Join 180 select leaders from King, Glu, Rovio, Unity, Facebook, and more at GamesBeat Summit
. This is an invite-only event so apply now
“Third-person flying cover shooter” doesn’t exactly roll off the tongue. But Scribblenauts developer 5th Cell is betting that Hybrid’s radical flight mechanic might just be what the oversaturated genre — which, let’s face it, hasn’t changed much at all since the first Gears of War — needs.
In Hybrid’s dystopian tale, a large hadron supercollider imploded, sending the world into utter chaos. Emerging from the wreckage was a humanoid species known as the Variant, along with a mysterious new resource: Dark Matter. The Paladins, a faction representing the surviving humans, rose up to combat the new threat. The two forces are forever locked into a series of 3-on-3 multiplayer matches in order to horde more of the Dark Matter for themselves, and it’s up to you to decide which group you want to fight for.
As the fourth title in the Summer of Arcade promotion on Xbox Live, Hybrid stumbled out of the gate with server problems so severe that some players couldn’t even connect to the main menu, let alone try to find others to play with. Microsoft and 5th Cell temporarily pulled it off the XBLA marketplace to resolve these issues, only to be restored to the service just a few hours later.
Whatever their team of engineers did, it worked: Aside from a few connection issues (mentioned below), Hybrid runs without a hitch.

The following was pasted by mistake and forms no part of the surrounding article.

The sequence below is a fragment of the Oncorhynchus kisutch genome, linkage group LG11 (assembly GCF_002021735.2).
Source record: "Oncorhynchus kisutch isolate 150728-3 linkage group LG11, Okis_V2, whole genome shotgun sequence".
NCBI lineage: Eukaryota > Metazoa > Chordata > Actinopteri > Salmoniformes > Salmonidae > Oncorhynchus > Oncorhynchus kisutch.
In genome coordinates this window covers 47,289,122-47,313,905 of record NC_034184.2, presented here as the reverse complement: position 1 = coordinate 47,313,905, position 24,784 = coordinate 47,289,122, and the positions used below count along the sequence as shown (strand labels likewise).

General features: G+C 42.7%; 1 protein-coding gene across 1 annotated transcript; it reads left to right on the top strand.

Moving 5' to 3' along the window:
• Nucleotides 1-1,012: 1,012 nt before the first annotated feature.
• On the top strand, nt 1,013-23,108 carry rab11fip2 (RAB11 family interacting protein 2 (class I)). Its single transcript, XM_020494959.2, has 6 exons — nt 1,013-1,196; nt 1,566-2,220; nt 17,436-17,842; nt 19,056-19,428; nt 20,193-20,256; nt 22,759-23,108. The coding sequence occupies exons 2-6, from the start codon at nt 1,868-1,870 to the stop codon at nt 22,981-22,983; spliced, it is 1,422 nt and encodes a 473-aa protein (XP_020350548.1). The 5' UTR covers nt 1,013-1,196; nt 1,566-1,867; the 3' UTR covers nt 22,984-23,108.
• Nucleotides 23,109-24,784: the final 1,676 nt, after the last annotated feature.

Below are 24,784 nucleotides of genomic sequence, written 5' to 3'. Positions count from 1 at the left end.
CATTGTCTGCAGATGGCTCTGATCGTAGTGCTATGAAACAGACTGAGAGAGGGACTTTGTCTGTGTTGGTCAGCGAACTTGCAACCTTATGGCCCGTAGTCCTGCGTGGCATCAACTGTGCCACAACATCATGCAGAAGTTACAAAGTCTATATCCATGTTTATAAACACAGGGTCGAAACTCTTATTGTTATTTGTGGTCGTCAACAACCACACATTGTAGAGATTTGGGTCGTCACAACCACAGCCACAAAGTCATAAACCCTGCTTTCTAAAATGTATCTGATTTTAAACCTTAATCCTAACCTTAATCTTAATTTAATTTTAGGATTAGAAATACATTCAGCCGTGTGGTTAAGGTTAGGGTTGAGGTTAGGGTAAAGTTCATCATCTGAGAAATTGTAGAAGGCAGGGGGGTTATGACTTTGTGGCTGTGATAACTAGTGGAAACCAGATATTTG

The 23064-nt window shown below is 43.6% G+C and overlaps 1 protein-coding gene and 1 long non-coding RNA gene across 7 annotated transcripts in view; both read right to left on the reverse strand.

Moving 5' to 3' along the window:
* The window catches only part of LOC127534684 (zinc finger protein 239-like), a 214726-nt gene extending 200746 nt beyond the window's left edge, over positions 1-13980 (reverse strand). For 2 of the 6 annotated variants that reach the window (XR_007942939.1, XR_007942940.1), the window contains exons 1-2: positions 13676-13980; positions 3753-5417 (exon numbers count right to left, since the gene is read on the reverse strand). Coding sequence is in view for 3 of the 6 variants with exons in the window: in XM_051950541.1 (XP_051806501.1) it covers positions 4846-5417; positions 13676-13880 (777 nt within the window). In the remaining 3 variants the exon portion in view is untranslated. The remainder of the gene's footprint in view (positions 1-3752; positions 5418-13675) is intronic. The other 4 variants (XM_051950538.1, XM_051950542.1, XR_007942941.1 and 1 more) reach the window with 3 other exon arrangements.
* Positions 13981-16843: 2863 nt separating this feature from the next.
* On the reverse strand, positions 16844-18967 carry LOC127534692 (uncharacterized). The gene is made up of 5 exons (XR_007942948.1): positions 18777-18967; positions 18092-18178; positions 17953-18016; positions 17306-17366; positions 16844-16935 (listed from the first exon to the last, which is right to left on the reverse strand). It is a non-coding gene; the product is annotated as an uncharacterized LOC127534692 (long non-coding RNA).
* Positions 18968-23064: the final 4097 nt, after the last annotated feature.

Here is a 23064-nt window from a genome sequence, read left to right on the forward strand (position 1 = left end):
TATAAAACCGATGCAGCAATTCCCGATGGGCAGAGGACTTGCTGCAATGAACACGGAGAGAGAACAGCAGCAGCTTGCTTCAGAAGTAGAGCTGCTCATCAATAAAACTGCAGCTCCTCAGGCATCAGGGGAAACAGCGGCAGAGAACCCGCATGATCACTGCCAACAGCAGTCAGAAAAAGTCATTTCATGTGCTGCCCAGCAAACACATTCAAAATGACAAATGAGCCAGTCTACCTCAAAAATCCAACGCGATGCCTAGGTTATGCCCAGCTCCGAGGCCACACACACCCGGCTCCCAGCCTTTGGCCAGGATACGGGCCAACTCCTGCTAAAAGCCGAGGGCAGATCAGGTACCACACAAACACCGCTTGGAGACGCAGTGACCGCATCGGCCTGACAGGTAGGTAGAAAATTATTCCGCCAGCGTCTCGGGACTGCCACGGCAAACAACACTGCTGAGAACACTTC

WHAT YOU’LL LIKE
The rhythm of futuristic warfare
The beauty of Hybrid’s jetpack-fueled soldiers is how it forces you to thoughtfully consider your movements in combat. You have to commit to a path before you embark to a specific location on the map; speed boosts and an emergency retreat button give you some leeway if that area turns out to be too hostile. But for the most part, you must be careful. If you fail to anticipate the enemy’s movements, you’ll end up flying straight into their line of fire.
Contrary to what you might think, flying from one piece of cover to another offers a surprising sense of freedom. You still feel like you’re in control. The unusual vertical perspectives, such as taking cover while upside down, challenges you to observe your environment at all times since enemy fire can come from almost all sides and angles.